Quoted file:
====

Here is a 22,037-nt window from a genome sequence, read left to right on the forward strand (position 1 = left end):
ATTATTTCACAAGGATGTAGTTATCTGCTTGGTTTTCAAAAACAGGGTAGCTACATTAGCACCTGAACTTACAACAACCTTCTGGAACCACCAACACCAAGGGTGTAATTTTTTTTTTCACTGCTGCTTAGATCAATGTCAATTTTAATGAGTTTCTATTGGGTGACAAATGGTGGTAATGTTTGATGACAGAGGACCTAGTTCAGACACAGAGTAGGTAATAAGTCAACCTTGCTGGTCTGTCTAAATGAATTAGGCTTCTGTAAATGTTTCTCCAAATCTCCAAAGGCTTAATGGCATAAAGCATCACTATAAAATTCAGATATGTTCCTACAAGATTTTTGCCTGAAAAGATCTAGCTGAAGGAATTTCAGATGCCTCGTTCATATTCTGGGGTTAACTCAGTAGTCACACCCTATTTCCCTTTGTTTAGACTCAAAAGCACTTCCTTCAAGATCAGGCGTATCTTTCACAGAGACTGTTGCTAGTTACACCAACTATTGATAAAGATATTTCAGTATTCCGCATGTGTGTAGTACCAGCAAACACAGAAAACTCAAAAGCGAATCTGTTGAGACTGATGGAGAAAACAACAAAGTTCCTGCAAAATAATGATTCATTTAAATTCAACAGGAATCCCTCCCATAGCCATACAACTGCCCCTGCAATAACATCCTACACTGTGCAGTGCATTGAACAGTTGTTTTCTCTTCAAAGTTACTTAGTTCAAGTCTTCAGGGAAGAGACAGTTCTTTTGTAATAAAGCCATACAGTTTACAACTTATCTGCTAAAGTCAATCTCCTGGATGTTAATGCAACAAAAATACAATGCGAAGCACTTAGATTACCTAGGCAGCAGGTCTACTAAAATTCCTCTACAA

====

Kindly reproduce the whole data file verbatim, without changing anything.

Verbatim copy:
Here is a 22,037-nt window from a genome sequence, read left to right on the forward strand (position 1 = left end):
ATTATTTCACAAGGATGTAGTTATCTGCTTGGTTTTCAAAAACAGGGTAGCTACATTAGCACCTGAACTTACAACAACCTTCTGGAACCACCAACACCAAGGGTGTAATTTTTTTTTTCACTGCTGCTTAGATCAATGTCAATTTTAATGAGTTTCTATTGGGTGACAAATGGTGGTAATGTTTGATGACAGAGGACCTAGTTCAGACACAGAGTAGGTAATAAGTCAACCTTGCTGGTCTGTCTAAATGAATTAGGCTTCTGTAAATGTTTCTCCAAATCTCCAAAGGCTTAATGGCATAAAGCATCACTATAAAATTCAGATATGTTCCTACAAGATTTTTGCCTGAAAAGATCTAGCTGAAGGAATTTCAGATGCCTCGTTCATATTCTGGGGTTAACTCAGTAGTCACACCCTATTTCCCTTTGTTTAGACTCAAAAGCACTTCCTTCAAGATCAGGCGTATCTTTCACAGAGACTGTTGCTAGTTACACCAACTATTGATAAAGATATTTCAGTATTCCGCATGTGTGTAGTACCAGCAAACACAGAAAACTCAAAAGCGAATCTGTTGAGACTGATGGAGAAAACAACAAAGTTCCTGCAAAATAATGATTCATTTAAATTCAACAGGAATCCCTCCCATAGCCATACAACTGCCCCTGCAATAACATCCTACACTGTGCAGTGCATTGAACAGTTGTTTTCTCTTCAAAGTTACTTAGTTCAAGTCTTCAGGGAAGAGACAGTTCTTTTGTAATAAAGCCATACAGTTTACAACTTATCTGCTAAAGTCAATCTCCTGGATGTTAATGCAACAAAAATACAATGCGAAGCACTTAGATTACCTAGGCAGCAGGTCTACTAAAATTCCTCTACAA